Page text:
Green Travel Magzine

This One Small Country In Asia Is Beating Climate Change

Can you believe there’s a country so dedicated to sustainability that its core philosophy is to preserve the earth? Welcome to Bhutan, a pristine paradise tucked away on the eastern side of the Himalayas. Ancient Buddhist temples like the Paro Taktsang line the kingdom’s rugged cliffs and forests, while local farmers collect their fresh harvest from the fertile plains below. Often referred to as the happiest country in the world, the Buddhist Kingdom is a place where its citizens’ well-being comes first.

Aside from its gorgeous sites and happy people, Bhutan’s leadership has been proactive in making their country more sustainable. In fact, it made headlines by being the first country to officially become carbon-negative! The question is, how did they make it happen? From government policies to community initiatives, Bhutan has become a beacon for sustainability worldwide. 

colorful dragon sculpture curls around pole indoor sculpture swirl designs orange yellow blue red
Source: Raimond Klavins

A Quick Overview of Bhutan’s GNH Index

Most people, let alone entire countries, rarely concern themselves with the planet above profit, especially in a global system where making money is seen as the bottom line. However, Bhutan is the exception to that rule. Since the kingdom’s fourth king, His Majesty Jigme Singye Wangchuck, created the government’s Gross Happiness Index (GNH) concept, people’s happiness and coexistence with nature have been the state’s priority.

The late king’s idea went against what was considered a “successful system” in most of the world. Unlike raw profits, GNH measures how development affects people and the planet. During a time when many countries are experiencing more climate catastrophes than ever before, GNH has helped Bhutan prioritize the planet’s health and meet its environmental goals. Not only have they been successful at beating climate change, but this philosophy is also making the locals feel heard–this is probably why 91% of people consider themselves happy living here!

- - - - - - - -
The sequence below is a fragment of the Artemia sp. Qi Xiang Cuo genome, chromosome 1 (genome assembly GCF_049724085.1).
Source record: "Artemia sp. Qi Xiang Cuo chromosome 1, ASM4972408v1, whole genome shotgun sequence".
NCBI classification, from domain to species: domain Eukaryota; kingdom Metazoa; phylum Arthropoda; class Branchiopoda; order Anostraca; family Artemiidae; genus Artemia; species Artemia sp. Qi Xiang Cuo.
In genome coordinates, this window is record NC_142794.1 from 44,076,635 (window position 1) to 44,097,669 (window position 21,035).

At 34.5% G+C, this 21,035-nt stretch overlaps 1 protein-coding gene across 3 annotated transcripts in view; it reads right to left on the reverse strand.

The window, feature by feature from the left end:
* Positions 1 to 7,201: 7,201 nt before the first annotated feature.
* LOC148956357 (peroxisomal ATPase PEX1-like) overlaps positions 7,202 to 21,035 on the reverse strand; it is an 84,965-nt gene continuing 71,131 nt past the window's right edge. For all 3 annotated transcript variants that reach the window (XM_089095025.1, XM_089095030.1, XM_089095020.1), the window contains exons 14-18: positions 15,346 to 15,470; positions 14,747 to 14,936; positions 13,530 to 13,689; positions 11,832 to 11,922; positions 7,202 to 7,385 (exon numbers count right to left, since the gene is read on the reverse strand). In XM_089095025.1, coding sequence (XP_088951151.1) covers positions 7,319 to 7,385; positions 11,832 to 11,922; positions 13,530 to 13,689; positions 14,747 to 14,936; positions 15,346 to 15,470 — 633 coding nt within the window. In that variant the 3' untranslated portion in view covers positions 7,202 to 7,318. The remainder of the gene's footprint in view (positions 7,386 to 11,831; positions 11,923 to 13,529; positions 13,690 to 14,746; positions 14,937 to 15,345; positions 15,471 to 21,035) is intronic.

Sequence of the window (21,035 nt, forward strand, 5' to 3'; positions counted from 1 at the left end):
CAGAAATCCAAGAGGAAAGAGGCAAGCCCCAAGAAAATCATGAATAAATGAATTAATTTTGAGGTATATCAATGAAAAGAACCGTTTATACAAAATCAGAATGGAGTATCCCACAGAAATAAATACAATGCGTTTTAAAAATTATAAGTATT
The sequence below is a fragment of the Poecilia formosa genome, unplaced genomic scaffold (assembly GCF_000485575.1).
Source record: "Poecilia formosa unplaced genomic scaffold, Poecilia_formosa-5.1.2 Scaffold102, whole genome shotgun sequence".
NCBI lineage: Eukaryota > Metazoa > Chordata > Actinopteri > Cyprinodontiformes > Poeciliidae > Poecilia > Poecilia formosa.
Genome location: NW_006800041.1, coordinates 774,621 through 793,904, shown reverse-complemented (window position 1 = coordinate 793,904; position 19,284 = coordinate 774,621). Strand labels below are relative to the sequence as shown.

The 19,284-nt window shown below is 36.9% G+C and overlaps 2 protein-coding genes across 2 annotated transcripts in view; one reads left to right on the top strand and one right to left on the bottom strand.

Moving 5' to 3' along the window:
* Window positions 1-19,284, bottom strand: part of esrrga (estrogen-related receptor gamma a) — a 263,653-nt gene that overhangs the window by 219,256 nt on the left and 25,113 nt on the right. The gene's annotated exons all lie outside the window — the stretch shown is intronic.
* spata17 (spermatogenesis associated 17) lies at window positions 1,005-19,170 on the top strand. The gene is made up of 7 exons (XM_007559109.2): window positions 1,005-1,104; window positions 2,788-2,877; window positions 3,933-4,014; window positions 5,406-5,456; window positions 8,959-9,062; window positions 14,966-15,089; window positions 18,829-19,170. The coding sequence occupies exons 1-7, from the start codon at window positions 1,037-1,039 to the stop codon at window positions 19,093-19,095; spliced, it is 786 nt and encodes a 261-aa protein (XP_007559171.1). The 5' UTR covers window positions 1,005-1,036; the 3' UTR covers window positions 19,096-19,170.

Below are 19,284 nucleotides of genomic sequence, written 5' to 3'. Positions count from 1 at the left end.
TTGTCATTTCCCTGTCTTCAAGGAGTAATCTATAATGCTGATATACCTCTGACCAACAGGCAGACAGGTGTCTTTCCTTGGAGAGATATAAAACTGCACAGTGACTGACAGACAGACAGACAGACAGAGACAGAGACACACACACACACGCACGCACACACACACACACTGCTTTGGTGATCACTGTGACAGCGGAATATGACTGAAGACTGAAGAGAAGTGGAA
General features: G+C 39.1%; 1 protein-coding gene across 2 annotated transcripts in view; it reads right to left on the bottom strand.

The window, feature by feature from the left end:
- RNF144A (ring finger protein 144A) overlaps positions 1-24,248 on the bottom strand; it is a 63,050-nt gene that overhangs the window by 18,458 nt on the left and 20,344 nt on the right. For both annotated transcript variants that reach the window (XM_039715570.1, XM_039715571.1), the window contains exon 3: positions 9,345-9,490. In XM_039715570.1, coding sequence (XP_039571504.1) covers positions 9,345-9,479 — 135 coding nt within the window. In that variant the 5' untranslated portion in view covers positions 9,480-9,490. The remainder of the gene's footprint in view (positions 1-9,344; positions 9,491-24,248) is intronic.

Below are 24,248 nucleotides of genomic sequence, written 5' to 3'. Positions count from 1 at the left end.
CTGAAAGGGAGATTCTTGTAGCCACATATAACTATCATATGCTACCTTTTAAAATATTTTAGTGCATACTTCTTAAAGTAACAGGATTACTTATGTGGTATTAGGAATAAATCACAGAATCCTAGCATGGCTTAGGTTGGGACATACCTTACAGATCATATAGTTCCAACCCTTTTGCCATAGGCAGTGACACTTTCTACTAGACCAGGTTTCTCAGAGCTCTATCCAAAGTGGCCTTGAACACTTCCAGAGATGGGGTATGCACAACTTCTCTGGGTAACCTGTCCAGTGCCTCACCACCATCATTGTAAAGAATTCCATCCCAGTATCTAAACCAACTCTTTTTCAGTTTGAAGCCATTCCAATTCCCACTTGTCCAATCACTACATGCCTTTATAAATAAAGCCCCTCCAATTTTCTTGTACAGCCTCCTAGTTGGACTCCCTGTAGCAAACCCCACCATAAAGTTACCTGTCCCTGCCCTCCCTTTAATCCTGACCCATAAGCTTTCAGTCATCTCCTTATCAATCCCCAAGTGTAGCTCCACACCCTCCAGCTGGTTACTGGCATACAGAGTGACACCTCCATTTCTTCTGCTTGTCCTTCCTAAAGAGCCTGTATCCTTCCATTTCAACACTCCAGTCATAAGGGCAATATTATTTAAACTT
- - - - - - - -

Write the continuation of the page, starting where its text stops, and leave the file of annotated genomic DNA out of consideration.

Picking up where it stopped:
How Did Bhutan Become Carbon Negative? 

Before discovering how Bhutan made this happen, you need to know what being carbon negative means. Simply put, when a country becomes carbon negative, they absorb more carbon dioxide and similar greenhouse gases than they produce. Since carbon dioxide is one of the biggest contributors to climate change, Bhutanese leaders determined a system to offset emissions as early as possible. 

While most countries around the world produce greenhouse gases, Bhutan’s policies have been so successful that it’s one of the few countries worldwide that’s reversed this trend. The kingdom has banned log exports, provided free hydroelectric power (the world’s largest renewable energy source), and made a constitutional amendment ensuring the country’s forests wouldn’t fall below 60%. As a result of Bhutan’s hands-on approach, the country has become one of the few nations to achieve this level of sustainability.    

stone buildings in forest children walking along stone path wire fence
Source: bradford zak

Bhutan’s Sustainable Solution to Mass Tourism

Being the breathtaking place it is, you’re probably thinking that millions of people flock here every year. Bhutan’s government has found a balance between preserving their natural environment and benefiting from the tourists visiting their kingdom, despite receiving its fair share of visitors. Due to its strict regulations, Bhutan received only 41,000 tourists in 2010. Although the number has increased to 319,000 tourists in 2019, the government has still maintained its restrictions. The kingdom’s tourism has evolved in a way that aims for a ‘high-value, low-volume’ model offering quality experiences over the mass tourism that often plagues other countries.  Apart from preserving the environment, this tourism model has helped thousands of Bhutanese out of poverty and contributed almost $90 million to the economy.